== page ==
But while Hitchcock's adaptation includes a love story element, possibly as a means of subconsciously venting his own sexual tensions and obsessions with blonde women, Daphne Du Maurier's original 1952 short story of the same name, upon which Hitchcock's film is based, focuses instead an individual, Nat Hocken, and the personal effects the bird invasion has on him and his family, with an ending far more bleak than anything Hitchcock painted on the screen. Du Maurier's short story, then, with its themes of humanity's irredeemability, seem a more fitting correlative to Peele's Us than Hitchcock's film.

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"Let The Right One In" by John Ajvide Lindqvist

Tomas Alfredson's 2008 film deconstructs the very nature of good and evil, arguing that wrongful actions can, in fact, be good deeds under the right context. We see the vampire Eli as a sympathetic character, despite her apparent monstrousness as a creature of the night; conversely, many of the humans in the narrative display behavior we typically expect from monsters. This concept ties directly with Us and Peele's blurring of good guys and bad guys, suggesting there isn't much difference between the "original" human and their "evil" doppelgängers, that they are merely two sides of the same coin.

And yet, as close an adaptation of John Ajvide Lindqvist's novel the film is (the author wrote the screenplay), there are several aspects left by the wayside, one of which relates to Us's themes of identity. While only suggested on the surface in Alfredson's film, in the book, Eli was born a boy, but was castrated by a sadistic vampire several decades prior, and now lives as a girl. In essence, Eli's identity was thrust upon her, in the same way that Red was forced to live below the surface by Adelaide. In this way, it is not so much what these characters are—a vampire or one of the Tethered, respectively—but rather their experiences at the brutal hands of others that cause their monstrous acts. 

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The Bible

Early in the film, we see a man holding a cardboard sign with a simple inscription written in black marker—Jeremiah 11:11. This is of course a passage from the book of Jeremiah in The Bible. The passage reads:

Therefore thus saith the Lord, Behold, I will bring evil upon them, which they shall not be able to escape; and though they shall cry unto me, I will not hearken unto them.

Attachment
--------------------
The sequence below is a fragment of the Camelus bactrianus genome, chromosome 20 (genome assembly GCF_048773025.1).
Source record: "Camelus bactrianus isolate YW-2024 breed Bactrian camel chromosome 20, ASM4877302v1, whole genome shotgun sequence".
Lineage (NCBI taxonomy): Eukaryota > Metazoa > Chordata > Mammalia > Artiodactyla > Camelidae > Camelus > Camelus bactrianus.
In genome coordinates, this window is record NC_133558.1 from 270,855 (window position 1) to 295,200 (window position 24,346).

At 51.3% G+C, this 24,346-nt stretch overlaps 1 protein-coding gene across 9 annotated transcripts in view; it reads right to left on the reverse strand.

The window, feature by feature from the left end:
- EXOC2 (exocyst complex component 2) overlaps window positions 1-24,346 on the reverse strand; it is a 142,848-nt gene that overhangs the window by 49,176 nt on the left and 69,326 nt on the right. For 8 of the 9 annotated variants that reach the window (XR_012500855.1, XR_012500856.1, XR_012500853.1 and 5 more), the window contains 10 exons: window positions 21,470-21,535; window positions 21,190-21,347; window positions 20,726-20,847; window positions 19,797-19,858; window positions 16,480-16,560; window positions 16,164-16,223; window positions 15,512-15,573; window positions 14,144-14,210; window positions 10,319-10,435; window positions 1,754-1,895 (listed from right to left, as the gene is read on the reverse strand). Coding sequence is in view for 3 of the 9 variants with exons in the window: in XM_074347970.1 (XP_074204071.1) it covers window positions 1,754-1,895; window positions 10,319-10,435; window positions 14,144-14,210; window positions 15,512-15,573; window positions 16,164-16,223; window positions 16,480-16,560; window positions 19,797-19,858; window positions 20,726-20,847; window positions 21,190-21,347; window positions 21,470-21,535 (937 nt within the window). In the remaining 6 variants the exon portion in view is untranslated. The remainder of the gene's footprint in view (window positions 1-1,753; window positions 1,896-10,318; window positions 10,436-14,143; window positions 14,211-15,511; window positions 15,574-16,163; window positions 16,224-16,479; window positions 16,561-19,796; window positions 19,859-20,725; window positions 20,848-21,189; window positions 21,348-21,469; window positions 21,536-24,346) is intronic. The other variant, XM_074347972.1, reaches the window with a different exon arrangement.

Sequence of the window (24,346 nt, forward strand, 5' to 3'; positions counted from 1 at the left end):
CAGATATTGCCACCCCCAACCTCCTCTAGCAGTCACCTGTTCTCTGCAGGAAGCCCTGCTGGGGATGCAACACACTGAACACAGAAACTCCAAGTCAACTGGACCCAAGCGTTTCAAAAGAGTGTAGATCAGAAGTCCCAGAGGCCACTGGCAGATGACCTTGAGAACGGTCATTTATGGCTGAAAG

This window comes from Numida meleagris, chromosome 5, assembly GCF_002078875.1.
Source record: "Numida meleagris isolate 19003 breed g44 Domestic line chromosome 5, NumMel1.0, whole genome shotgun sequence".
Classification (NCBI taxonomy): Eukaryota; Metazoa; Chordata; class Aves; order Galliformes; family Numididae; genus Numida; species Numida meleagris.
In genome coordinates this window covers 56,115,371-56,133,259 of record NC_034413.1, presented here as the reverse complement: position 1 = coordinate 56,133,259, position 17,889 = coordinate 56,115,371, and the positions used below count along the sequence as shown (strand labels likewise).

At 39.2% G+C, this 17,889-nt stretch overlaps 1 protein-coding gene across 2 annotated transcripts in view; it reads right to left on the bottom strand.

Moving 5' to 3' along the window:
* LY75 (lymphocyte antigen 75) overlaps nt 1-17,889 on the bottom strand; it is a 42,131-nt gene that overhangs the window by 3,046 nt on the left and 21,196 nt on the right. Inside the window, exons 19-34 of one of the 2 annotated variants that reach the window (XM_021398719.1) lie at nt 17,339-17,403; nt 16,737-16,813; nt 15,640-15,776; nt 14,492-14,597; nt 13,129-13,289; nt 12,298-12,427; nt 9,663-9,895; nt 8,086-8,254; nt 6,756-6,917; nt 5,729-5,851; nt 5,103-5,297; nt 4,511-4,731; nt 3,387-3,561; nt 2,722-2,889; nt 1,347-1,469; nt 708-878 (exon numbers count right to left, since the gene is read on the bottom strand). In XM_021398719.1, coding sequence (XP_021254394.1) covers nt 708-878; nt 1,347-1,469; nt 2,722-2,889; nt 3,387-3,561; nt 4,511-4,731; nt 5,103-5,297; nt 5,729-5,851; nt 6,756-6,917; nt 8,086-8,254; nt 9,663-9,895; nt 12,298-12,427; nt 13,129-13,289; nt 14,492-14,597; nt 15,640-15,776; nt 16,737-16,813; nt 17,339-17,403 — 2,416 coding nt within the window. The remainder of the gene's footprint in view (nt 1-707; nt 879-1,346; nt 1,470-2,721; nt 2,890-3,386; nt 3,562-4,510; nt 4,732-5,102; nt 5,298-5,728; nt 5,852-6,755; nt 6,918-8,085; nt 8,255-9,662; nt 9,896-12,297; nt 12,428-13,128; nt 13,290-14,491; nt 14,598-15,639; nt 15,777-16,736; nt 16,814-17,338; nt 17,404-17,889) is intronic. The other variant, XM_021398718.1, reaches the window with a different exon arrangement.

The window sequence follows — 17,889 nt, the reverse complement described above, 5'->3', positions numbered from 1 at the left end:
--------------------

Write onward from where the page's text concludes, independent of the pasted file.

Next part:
As Esquire writer Matt Miller notes, Peele insists every element of Us has a double meaning, given that the film is all about duality, and this Bible quote is no exception. On the one hand, the passage refers to the Tethered rising up and reigning terror on their doubles on the surface; on the other, it represents the very subjugation of the Tethered, the terror that has been reigned upon them their entire existence. Moreover, as Miller writes,

Jeremiah often prophesied certain doom for the worship of false idols. This sounds quite a bit like how Adelaide's doppelgänger, Red, believes she's being tested by God to lead the Tethered from doom. Jeremiah's narrative in the Bible also coincides with the exile of the Jews in Babylon—which sounds similar to the exile of the Tethered below ground.

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Did you catch any other book references in Us? Specifically, did you see what book Adelaide is reading on the couch near the beginning of the film? Or any of the books on the shelf at the Wilson's summer home? (I've seen the movie twice, and couldn't discern either). Broadly speaking, what do you think about the literary influences discussed above? Let us know your thoughts in the comments section below.

About the author

Christopher Shultz writes plays and fiction. His works have appeared at The Inkwell Theatre's Playwrights' Night, and in Pseudopod, Unnerving Magazine, Apex Magazine, freeze frame flash fiction and Grievous Angel, among other places. He has also contributed columns on books and film at LitReactor, The Cinematropolis, and Christopher currently lives in Oklahoma City. More info at